A 215-member contingent of
Christian college students from Missouri descended on Caraway Conference Center
and Camp the week of March 8 to clean, paint, mulch, rake, split wood, sort,
organize and build trails, a Frisbee golf course and a cityscape in which to
wage paint ball war.
The students were from the
Campus Christian Fellowship of Truman State University in Kirksville, Mo., and
their service trip to North Carolina was in lieu of the kind of spring break
many college students take that involves a self-absorbed week of drinking and
“We came here because we
love the Lord and it’s fun,” said Truman student Angie Whitlatch. “We pay money
to work and have no sleep, but it’s the best week of the whole school year.”
Arriving primarily in school
buses after a 23-hour non-stop drive, the students set to work immediately, taking
just one day off to visit the North Carolina Zoo. They also had devotions, and
group worship each day.
Student organizer Courtney
Perrachione said Campus Christian Fellowship solicits a work opportunity each
year, but few organizations can keep a group as large as theirs busy for a
week. When associate camp director Jeremy Jackson saw the request for proposal
from CCF, he responded the same day.
Staff was well prepared for
the invasion with equipment, materials and plans for the students to get busy
and stay busy.
Several of their projects
will expand Caraway’s ability to attract weekend visitors, families and adult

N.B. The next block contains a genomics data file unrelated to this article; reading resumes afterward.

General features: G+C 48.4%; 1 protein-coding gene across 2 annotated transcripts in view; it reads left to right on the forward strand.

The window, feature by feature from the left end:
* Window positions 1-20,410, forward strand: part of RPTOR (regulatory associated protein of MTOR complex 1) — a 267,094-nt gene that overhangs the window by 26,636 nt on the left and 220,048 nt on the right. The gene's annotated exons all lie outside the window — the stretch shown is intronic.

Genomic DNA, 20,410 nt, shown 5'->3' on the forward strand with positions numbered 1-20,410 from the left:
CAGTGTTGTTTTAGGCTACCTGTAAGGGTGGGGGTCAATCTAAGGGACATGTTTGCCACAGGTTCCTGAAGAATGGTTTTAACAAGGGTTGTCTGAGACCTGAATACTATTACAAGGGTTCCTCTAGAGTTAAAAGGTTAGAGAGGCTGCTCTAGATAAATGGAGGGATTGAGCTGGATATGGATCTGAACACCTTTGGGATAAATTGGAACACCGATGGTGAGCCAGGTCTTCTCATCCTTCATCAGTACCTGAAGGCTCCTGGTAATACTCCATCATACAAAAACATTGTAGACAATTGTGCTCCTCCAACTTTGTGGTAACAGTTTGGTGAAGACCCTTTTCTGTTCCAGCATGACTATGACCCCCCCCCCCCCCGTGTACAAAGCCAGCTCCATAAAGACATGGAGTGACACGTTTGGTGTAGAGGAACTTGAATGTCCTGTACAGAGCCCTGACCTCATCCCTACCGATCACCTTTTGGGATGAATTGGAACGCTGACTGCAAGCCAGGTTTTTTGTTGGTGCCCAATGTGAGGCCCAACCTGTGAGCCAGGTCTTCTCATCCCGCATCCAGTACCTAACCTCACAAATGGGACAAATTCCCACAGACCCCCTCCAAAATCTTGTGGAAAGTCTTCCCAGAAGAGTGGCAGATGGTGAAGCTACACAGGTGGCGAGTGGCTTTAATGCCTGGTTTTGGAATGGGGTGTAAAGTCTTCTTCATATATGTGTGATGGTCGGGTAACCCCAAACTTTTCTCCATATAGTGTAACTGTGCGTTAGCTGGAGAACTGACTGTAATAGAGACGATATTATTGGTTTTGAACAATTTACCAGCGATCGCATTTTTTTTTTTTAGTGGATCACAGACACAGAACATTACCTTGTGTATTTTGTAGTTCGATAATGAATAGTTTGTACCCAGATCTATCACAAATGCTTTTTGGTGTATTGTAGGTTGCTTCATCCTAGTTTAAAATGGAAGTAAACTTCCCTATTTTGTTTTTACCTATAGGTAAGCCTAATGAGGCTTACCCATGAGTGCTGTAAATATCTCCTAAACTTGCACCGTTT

groups for fun activities. The students built tent campsites with packed sand
inside a level frame; each site with a picnic table.
They built a Frisbee golf
course and a cityscape in the paint ball area, greatly expanding recreational
possibilities. With logging trails and an emergency road cut through the
property, future opportunities exist for mountain biking.
Campers are going to be
“jacked up” when they see the new offerings this year, said Caraway staffer
Kenny Adcock, who is in charge of summer programs.
Students cut and lined with
tree limbs an estimated three miles of trails that “open up the very, very
pretty parts of this property nobody ever sees,” Caraway Director Jimmy Huffman
Huffman, on staff at Caraway
for 10 years and director since July 2007, said he wants to refurbish the old
Camp Caraway on the other side of the road in time for Caraway’s 50th
anniversary in 2013. Each feature Caraway adds enhances its attractiveness and
Huffman wants Baptist families and churches to utilize the marvelous asset that
950 acres of Caraway presents. It is also about to enter a $7.5 million
campaign to upgrade facilities.
Call Caraway to reserve a camp site or schedule
a paintball tournament or group building event on the ropes course: (336)
629-2374. Visit www.caraway.org.
About 21,000 overnight visitors utilize the
property each year.